5. Turn your front wheels and use the parking brake. If you do have to park your car in a place where it might be vulnerable, make sure you use the parking brake and turn the steering wheel all the way hard left or right. This makes it more difficult for someone to pull up to it with a tow truck, hook it up, and drive off with it. With the parking brake on, the rear wheels must be lifted off the ground to tow it. And with the front wheels turned sharply, it can't be towed from the rear unless the front wheels are on dollies. Even loading it on a flatbed is difficult with the front wheels turned sharply. Remember: anything you can do to make your car less desirable as a target is a good thing. And having to gain access to the interior of the car to straighten the front wheels or release the parking brake is just one more step a thief must take to steal your car. Make it as difficult as possible for them!

6. Install an alarm system. An alarm system is an effective way of deterring theft, but only if it pages you when activated or you'll be close enough to hear the alarm and check on the car if it goes off. How many times do you hear someone's car alarm going off in a parking lot? Ever notice throngs of people rushing over to see what's going on? Not likely. If you can't hear the alarm, it won't be of much good to you other than it will draw attention to the car. And that makes it less attractive to a thief, but won't necessarily stop them.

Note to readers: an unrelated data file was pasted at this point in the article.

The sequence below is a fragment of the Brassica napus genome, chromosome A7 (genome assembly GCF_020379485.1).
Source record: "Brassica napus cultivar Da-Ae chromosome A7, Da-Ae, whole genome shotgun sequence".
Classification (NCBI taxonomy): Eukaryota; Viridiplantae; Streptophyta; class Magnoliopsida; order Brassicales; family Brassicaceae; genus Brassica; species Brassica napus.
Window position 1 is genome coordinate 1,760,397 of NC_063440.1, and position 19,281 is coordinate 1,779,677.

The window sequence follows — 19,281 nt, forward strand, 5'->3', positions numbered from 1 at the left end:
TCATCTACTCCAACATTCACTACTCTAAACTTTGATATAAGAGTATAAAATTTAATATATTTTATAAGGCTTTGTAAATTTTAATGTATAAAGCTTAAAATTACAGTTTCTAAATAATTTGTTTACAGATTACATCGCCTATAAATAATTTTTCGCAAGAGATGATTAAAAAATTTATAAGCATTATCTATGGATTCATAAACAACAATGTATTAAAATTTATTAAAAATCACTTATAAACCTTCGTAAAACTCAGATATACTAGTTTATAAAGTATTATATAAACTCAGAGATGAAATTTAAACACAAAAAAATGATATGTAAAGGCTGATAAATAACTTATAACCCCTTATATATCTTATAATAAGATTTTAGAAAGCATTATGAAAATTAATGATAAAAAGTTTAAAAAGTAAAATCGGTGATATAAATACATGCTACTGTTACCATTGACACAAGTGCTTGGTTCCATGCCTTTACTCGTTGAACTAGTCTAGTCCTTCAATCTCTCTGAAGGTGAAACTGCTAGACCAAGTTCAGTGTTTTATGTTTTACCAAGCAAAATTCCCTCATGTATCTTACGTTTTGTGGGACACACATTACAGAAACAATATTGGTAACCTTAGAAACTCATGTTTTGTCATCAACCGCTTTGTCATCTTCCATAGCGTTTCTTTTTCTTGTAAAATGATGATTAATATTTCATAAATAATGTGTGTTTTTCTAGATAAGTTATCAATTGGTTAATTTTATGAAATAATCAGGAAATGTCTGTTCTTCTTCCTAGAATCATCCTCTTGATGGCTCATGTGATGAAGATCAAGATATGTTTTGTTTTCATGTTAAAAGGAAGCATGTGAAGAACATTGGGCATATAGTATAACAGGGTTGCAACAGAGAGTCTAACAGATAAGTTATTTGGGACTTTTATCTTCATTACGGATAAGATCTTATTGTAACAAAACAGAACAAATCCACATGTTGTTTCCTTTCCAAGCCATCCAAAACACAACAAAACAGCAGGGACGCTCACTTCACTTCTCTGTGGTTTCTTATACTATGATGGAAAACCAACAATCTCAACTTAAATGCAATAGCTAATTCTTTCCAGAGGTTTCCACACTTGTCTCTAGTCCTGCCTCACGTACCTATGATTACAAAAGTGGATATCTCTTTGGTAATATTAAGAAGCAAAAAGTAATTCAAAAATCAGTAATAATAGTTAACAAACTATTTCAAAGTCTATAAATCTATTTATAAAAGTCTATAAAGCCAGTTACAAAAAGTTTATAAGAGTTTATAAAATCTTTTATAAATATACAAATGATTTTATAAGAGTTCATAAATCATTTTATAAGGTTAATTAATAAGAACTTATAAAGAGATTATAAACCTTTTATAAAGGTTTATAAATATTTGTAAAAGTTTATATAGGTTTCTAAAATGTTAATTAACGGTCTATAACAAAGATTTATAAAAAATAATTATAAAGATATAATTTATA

A friend once installed a flashing red LED in his classic car. The light did nothing other than flash every few seconds. It was tucked down in the defroster grille at the base of the windshield, and was very noticeable when flashing, but almost disappeared from sight when it wasn't flashing. It was wired to come on when the ignition key was in the "off" position. It used very little power, and was (I thought) very effective at creating the impression the car had an alarm.

7. Etch the VIN* on glass and other major parts. People with show cars won't want to do this due to point deductions, but if you aren't going to have your classic car judged, this can be a very effective deterrent. Classic cars are often stolen for their parts, so if the VIN is etched into the major components, it becomes less attractive since the parts can be easily identified. Glass is an expensive item, and can be hard to locate for some vintage vehicles, so just etching the glass might be enough to deter a thief.